And I decided I had to get closer than just drawing fantasy airplanes. I wanted to build airplanes. So I built model airplanes. And I found that in doing the model airplanes the appearance drawings were not enough. You couldn't transfer those to the model itself. If you wanted it to fly you had to learn the discipline of flying. You had to learn about aeronautics. You had to learn what made an airplane stay in the air. And of course, as a model in those years, you couldn't control it. So it had to be self-righting, and stay up without crashing. So I had to give up the approach of drawing the fantasy shapes and convert it to technical drawings -- the shape of the wing, the shape of the fuselage and so on -- and build an airplane over these drawings that I knew followed some of the principles of flying. And in so doing, I could produce a model that would fly, stay in the air. And it had, once it was in the air, some of this romance that I was in love with.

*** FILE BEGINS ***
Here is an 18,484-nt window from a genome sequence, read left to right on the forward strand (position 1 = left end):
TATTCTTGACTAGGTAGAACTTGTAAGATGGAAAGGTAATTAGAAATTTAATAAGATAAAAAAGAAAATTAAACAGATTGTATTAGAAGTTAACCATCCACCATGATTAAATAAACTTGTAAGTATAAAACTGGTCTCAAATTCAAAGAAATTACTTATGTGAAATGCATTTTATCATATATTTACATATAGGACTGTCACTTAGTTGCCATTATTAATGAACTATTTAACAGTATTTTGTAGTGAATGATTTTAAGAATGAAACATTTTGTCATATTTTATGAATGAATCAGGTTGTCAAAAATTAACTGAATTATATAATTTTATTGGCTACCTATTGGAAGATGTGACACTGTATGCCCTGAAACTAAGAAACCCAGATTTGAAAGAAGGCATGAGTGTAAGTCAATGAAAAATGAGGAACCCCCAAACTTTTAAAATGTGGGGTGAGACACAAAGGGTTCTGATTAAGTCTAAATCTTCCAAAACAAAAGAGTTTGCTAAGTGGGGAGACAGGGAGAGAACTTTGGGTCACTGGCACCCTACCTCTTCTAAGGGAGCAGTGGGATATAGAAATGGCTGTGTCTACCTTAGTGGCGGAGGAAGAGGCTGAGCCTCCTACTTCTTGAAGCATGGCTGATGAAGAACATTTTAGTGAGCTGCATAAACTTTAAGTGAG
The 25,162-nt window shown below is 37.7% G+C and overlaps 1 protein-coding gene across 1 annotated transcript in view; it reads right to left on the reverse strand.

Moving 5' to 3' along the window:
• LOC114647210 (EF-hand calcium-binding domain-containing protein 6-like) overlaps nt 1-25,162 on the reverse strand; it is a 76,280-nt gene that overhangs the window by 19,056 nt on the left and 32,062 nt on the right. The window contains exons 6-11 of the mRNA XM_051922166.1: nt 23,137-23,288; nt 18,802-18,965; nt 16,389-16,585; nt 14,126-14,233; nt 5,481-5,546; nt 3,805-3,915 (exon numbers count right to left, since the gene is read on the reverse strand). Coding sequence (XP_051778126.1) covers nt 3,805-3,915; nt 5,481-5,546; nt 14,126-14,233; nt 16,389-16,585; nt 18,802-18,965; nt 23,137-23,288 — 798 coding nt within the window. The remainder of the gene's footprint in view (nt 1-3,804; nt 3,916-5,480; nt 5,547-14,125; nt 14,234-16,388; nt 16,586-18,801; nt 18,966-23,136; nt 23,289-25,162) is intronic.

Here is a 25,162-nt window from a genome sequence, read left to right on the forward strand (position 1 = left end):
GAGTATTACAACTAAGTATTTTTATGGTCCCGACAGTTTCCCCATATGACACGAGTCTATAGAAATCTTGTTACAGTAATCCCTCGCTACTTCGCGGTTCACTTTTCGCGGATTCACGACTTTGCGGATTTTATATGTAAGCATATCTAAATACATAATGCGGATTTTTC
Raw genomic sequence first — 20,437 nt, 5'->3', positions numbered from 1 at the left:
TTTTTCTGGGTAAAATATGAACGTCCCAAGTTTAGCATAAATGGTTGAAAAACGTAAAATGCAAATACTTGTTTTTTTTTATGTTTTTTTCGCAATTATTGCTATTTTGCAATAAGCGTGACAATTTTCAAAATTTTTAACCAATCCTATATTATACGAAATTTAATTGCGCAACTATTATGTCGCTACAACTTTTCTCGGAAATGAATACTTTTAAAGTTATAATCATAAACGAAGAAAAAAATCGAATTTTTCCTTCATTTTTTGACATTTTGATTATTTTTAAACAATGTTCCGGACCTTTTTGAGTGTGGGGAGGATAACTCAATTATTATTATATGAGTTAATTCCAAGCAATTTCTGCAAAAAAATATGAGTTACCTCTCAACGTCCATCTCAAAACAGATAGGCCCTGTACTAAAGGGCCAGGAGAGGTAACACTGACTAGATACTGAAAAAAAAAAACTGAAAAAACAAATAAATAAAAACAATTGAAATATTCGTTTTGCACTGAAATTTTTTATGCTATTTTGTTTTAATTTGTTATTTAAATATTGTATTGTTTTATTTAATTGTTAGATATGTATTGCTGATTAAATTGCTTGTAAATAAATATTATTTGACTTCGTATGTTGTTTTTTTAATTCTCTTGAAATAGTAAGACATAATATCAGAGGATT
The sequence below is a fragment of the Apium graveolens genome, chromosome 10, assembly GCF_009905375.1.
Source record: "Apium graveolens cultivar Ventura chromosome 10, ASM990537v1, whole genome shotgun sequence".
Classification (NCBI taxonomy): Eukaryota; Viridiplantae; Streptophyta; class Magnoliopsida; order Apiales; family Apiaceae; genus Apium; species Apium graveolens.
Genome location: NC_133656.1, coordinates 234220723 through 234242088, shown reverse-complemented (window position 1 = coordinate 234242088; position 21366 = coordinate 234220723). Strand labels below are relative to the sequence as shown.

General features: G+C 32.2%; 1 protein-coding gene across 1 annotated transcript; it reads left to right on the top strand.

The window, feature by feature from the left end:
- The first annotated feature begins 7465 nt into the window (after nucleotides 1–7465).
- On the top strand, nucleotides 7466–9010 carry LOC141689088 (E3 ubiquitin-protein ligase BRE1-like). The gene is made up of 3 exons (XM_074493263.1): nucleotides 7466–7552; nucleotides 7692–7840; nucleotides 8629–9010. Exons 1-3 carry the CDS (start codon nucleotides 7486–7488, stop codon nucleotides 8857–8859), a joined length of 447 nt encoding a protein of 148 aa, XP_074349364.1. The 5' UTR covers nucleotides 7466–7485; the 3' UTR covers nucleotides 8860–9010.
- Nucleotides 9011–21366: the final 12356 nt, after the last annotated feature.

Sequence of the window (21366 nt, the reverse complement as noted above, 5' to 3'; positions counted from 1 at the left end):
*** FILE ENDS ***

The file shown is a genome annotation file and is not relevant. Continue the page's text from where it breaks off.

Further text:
Well the act of drawing airplanes led me to, when I had the opportunity to choose a course in school, led me to sign up for aeronautical engineering. And when I was sitting in classes -- in which no one asked me to draw an airplane -- to my surprise. I had to learn mathematics and mechanics and all this sort of thing. I'd wile away my time drawing airplanes in the class. One day a young man looked over my shoulder, he said, "You draw very well. You should be in the art department." And I said, "Why?" And he said, "Well for one thing, there are more girls there." (Laughter)